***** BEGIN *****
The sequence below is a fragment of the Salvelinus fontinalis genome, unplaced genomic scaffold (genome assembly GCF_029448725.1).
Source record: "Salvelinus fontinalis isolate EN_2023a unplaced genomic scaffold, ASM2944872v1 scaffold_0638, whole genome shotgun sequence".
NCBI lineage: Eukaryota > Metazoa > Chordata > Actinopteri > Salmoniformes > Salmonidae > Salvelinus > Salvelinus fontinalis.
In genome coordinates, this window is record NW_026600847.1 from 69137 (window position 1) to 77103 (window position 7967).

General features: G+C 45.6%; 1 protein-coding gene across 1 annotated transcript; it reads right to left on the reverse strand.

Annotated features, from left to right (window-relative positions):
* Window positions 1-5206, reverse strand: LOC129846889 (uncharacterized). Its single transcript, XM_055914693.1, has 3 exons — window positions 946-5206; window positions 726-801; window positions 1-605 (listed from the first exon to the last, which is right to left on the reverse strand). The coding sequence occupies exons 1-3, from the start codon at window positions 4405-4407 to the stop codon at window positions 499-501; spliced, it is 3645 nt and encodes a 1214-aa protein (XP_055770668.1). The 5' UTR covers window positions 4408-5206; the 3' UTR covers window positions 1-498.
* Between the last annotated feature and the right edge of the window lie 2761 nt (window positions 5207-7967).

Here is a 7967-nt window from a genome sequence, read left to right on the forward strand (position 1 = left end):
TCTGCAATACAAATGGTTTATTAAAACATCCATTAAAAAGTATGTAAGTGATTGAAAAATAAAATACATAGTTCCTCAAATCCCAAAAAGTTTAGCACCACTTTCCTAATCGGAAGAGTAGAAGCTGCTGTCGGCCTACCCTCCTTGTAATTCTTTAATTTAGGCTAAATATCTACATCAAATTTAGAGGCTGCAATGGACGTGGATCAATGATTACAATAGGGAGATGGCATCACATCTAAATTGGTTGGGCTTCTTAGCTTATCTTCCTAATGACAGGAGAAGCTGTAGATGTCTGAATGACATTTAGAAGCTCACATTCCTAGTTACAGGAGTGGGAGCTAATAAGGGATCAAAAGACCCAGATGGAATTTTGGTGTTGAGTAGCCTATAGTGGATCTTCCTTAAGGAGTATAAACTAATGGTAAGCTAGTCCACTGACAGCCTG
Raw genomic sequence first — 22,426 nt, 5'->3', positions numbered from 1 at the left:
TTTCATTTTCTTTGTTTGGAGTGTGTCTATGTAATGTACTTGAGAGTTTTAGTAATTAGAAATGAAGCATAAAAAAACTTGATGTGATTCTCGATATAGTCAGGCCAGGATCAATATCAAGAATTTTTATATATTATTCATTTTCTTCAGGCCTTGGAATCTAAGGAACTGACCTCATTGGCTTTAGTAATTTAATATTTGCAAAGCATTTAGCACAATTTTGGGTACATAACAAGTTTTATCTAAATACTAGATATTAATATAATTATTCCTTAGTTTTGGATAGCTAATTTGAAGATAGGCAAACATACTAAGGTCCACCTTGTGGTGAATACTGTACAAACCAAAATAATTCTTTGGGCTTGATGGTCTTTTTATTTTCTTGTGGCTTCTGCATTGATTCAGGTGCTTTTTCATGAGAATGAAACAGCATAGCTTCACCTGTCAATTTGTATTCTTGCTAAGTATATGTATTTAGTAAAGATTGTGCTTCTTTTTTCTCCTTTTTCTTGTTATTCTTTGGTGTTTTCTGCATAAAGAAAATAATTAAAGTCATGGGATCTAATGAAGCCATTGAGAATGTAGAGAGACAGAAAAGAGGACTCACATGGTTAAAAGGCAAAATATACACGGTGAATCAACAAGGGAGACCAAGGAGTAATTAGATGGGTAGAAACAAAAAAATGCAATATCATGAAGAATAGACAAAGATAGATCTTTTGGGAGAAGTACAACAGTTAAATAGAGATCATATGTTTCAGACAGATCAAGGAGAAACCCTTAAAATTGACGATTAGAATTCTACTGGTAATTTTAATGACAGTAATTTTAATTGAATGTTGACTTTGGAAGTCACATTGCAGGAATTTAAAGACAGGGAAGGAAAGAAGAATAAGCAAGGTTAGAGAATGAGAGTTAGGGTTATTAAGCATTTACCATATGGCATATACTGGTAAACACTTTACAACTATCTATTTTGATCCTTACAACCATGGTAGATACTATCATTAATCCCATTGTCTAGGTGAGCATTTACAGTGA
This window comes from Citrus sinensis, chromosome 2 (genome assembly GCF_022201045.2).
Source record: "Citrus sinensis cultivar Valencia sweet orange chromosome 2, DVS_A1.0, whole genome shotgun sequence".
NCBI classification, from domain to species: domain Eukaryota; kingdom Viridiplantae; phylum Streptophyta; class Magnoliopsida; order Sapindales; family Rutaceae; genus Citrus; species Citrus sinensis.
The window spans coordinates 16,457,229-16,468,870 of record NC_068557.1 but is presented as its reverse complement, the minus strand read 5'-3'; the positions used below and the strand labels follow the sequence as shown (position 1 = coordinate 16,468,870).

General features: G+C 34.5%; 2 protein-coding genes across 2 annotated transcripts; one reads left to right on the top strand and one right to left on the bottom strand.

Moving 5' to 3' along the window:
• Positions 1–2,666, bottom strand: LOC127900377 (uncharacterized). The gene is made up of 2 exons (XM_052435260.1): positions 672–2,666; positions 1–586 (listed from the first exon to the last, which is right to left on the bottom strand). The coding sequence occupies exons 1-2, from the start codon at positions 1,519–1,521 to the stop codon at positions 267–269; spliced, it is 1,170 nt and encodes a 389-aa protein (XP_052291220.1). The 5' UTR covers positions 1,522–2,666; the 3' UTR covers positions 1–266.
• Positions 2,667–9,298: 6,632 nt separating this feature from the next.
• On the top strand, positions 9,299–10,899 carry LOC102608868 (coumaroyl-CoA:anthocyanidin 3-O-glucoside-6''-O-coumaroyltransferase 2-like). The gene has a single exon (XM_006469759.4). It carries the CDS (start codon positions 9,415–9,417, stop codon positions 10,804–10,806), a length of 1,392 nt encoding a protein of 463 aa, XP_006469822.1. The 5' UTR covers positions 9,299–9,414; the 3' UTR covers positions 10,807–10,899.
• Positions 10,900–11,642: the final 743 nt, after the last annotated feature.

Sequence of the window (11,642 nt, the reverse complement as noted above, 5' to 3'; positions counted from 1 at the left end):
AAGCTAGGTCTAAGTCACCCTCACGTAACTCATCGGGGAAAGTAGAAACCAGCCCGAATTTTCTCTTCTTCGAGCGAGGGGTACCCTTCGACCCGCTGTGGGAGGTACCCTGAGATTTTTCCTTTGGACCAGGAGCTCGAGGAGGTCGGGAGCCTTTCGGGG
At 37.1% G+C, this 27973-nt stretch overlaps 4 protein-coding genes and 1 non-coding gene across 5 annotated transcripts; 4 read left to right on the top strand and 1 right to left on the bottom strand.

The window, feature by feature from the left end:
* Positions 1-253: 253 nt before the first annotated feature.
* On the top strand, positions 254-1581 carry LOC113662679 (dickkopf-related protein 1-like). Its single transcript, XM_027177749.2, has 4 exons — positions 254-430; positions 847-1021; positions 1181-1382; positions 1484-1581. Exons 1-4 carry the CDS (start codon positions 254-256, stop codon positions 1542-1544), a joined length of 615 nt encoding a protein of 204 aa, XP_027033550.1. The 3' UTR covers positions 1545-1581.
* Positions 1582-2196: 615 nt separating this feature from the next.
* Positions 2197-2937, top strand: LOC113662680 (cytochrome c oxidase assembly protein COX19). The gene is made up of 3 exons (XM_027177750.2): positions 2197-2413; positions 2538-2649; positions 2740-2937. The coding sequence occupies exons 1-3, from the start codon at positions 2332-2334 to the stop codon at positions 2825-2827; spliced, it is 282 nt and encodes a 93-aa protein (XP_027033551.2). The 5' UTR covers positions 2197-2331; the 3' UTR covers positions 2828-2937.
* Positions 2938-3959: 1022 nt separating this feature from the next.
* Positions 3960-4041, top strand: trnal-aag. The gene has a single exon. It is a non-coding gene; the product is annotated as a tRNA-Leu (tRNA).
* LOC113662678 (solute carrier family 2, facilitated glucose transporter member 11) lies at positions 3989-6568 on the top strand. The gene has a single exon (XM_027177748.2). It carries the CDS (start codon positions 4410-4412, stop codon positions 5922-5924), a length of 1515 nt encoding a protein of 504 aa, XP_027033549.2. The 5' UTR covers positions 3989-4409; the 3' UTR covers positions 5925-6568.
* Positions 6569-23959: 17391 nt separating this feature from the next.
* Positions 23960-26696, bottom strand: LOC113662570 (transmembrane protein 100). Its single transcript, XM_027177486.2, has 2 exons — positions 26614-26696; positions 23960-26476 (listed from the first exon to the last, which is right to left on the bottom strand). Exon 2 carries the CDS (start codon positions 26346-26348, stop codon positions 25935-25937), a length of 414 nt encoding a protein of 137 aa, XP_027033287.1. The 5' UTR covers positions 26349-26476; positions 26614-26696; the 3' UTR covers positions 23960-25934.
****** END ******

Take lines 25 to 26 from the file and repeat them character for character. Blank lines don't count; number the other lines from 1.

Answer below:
At 37.1% G+C, this 27973-nt stretch overlaps 4 protein-coding genes and 1 non-coding gene across 5 annotated transcripts; 4 read left to right on the top strand and 1 right to left on the bottom strand.

The window, feature by feature from the left end: